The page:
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How to Get Negative Items Off Your Credit Report

You’ll likely have to wait up to seven years to get negative marks off your credit report. You can dispute errors, though.
July 3, 2019
Credit Cards, Credit Score, Personal Finance
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To get most negative marks off your credit report, you’ll likely have to wait until the clock runs out, which for most things is around seven years.

The exception is errors on your credit report, which you can dispute with the credit bureaus.

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When negative marks will fall off

Most negative marks on your credit will automatically fall off after the expiration date.

Here’s how long various negative marks will last on your credit report:

  • Missed payment, student loan delinquency: 7 years
  • Account charged off, account sent to collections: 7 years
  • Repossession, foreclosure: 7 years
  • Bankruptcy: 7 years for Chapter 13, and 10 years for Chapter 7

For late payments, you can appeal to your creditors with a “goodwill letter.” However, this approach is rarely granted and may only happen if you have a long history of on-time payments with this creditor.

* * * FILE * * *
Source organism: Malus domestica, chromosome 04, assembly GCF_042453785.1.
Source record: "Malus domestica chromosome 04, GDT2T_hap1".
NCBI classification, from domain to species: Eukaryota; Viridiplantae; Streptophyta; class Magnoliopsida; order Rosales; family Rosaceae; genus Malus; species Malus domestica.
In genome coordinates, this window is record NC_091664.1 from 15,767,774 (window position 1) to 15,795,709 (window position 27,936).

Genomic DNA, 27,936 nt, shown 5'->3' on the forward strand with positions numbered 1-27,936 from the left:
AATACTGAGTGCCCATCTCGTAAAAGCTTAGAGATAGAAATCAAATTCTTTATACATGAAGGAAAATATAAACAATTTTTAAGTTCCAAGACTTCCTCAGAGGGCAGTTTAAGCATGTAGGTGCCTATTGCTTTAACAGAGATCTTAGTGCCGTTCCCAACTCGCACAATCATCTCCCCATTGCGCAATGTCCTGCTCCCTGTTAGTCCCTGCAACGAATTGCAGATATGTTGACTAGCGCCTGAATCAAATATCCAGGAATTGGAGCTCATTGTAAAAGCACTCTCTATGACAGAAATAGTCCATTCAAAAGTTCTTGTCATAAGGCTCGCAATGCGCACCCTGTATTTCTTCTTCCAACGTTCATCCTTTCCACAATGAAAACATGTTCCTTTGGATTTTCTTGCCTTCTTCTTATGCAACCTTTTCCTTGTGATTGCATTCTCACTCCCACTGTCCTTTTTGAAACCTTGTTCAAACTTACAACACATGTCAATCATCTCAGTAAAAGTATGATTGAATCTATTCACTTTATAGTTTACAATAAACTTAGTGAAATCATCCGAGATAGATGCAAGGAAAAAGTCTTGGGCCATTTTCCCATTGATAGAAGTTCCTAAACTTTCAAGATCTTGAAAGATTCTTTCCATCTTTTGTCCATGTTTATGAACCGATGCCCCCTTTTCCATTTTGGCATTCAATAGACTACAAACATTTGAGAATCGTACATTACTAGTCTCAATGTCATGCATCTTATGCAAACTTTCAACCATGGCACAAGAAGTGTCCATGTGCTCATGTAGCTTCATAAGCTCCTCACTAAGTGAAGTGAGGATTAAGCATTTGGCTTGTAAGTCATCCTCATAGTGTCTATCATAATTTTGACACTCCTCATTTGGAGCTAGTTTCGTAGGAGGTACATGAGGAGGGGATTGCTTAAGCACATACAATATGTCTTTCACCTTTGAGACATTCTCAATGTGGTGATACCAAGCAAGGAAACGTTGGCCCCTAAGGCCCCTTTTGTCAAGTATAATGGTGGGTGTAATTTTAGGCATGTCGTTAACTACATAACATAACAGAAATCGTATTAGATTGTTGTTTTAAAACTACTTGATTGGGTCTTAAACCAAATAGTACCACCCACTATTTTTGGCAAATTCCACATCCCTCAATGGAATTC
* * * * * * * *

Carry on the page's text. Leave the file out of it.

If the negative item is an error

Dispute it with the credit reporting agency

If there’s a mistake or outdated information on your credit, you can dispute your credit report with the credit bureau showing the wrong info.

It’s smart to get your free annual credit reports from each of the three credit reporting agencies every year. Check them for mistakes that could be lowering your score.

Ask the company directly to remove it

If you find an incorrect negative item, you can ask the company that furnished the information to the credit bureaus to remove it from your credit reports. You’ll have to provide evidence that the item wasn’t reported accurately, but the company will update all three credit bureaus if you successfully make your case.

If all else fails, take it to the CFPB

If you’re sure the item on your report is incorrect, but the credit bureaus and company refuse to remove it within 30 days, it’s time to take it to the Consumer Financial Protection Bureau. Explain what you’re disputing and provide proof when you submit it to the CFPB.

Continue to pursue this until the error is fixed, and then watch your credit reports to make sure no other discrepancies occur.